WEEK IN REVIEW
FINANCE COMMITTEE WEIGHS TAX RELIEF PLANS
(Austin) — The Senate Finance committee this week dedicated three hearings to considering a number of tax relief plans aimed at changing the way the state raises revenue. Governor Greg Abbott has promised to reject any budget that doesn't include significant property and franchise tax cuts, and the Senate plan already has $4 billion earmarked for such cuts. The final amount of tax cuts and how they will be realized is still up in the air. "What form that takes we're going to figure out," said Senate Finance Chair Jane Nelson, "It is certainly my intention to go above and beyond what is in Senate Bill 2 [the Senate budget bill]."
Monday was focused on property tax relief. One of the measures considered is a bill by Nelson that would raise the homestead exemption and index it to home prices. The last time the homestead exemption was raised was in 1996 when it was increased to $15,000. As home values have increased, the tax savings from this exemption have decreased, but Nelson's plan would let the exemption rise and fall as property values change. It would set the homestead exemption at 25 percent of the average home price in the state.
Tuesday, the committee considered franchise tax cuts, and many members expressed dissatisfaction with how the tax has worked since it was passed in 2006. According to the testimony from the Legislative Budget Board, the tax has never brought in the amount of revenue it was supposed to. Very few businesses end up owing any franchise tax, but more than a million still have to go through the process of filing for it. "Having to go to a CPA and take in your returns and the compliance issues and the irritation of having to do that is real for those small business individuals," said Georgetown Senator Charles Schwertner. He proposed a measure that would exempt businesses that make less than $4 million from the franchise tax, an increase over the current exemption of $1 million. Schwertner said that would remove 62,000 small businesses from the tax rolls while only decreasing franchise tax revenues by eight percent.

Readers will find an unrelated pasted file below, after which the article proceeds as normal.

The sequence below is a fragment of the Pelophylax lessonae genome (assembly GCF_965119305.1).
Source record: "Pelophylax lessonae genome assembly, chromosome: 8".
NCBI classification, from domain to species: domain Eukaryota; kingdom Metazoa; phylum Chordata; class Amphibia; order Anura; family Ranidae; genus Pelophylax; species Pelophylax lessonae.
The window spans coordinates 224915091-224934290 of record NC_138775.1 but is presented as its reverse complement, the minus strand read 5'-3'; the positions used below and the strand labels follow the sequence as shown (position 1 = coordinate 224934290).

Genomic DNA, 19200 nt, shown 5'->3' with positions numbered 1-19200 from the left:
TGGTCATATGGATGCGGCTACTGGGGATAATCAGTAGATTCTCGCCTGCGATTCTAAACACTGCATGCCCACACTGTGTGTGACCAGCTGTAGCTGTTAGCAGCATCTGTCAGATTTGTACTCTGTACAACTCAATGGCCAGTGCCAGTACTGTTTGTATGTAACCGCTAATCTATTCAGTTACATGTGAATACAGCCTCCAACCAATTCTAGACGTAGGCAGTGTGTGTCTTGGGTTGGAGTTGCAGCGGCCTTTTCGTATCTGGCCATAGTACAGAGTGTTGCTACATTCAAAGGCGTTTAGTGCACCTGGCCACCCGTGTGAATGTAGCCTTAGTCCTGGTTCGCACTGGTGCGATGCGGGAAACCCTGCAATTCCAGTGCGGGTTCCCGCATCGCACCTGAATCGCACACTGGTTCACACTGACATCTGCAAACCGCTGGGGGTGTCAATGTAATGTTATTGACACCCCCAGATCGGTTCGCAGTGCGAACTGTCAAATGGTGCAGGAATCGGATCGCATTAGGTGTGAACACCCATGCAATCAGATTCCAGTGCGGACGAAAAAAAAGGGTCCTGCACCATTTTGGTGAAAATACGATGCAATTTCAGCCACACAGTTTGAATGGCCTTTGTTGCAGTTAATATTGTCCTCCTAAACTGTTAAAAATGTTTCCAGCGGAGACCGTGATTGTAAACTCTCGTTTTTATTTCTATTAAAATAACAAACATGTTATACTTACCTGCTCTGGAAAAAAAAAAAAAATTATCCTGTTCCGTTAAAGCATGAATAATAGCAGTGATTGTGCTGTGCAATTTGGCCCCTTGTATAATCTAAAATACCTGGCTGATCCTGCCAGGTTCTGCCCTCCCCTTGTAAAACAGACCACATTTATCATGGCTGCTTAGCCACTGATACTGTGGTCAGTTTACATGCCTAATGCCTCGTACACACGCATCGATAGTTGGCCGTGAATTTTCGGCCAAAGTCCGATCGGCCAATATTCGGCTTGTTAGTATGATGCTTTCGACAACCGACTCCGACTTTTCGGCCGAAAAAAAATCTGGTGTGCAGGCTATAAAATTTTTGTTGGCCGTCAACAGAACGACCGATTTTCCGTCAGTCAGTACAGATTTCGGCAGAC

Other lawmakers advocated getting rid of the levy altogether. Wichita Falls Senator Craig Estes was one who offered a bill that would simply do away with the franchise tax. "It's been confusing, non-competitive, inequitable and has repeatedly failed to meet revenue estimate," he said.
One of the major debates facing members of the Finance Committee is how to balance paying for the critical needs of the state while offering meaningful tax relief. One of the barriers to this is the constitutional spending cap, which limits the amount the Legislature can appropriate to an amount tied to economic growth. Money appropriated to cut taxes or pay down debt counts against that cap, which Nelson told reporters at a Wednesday press conference doesn't make sense. "We all know that the intent of the provision was to control the growth of government," she said. "Giving money back to the taxpayers does not grow government." She, along with Finance Committee Vice Chair Juan "Chuy" Hinojosa and Tyler Senator Kevin Eltife introduced a series of bills that would permit the voters of Texas to decide whether or not spending aimed at tax cuts and debt relief should count against the spending cap. Nelson said she believes voters would agree that it should not.
The Senate will reconvene on Monday, March 9, at 2 p.m.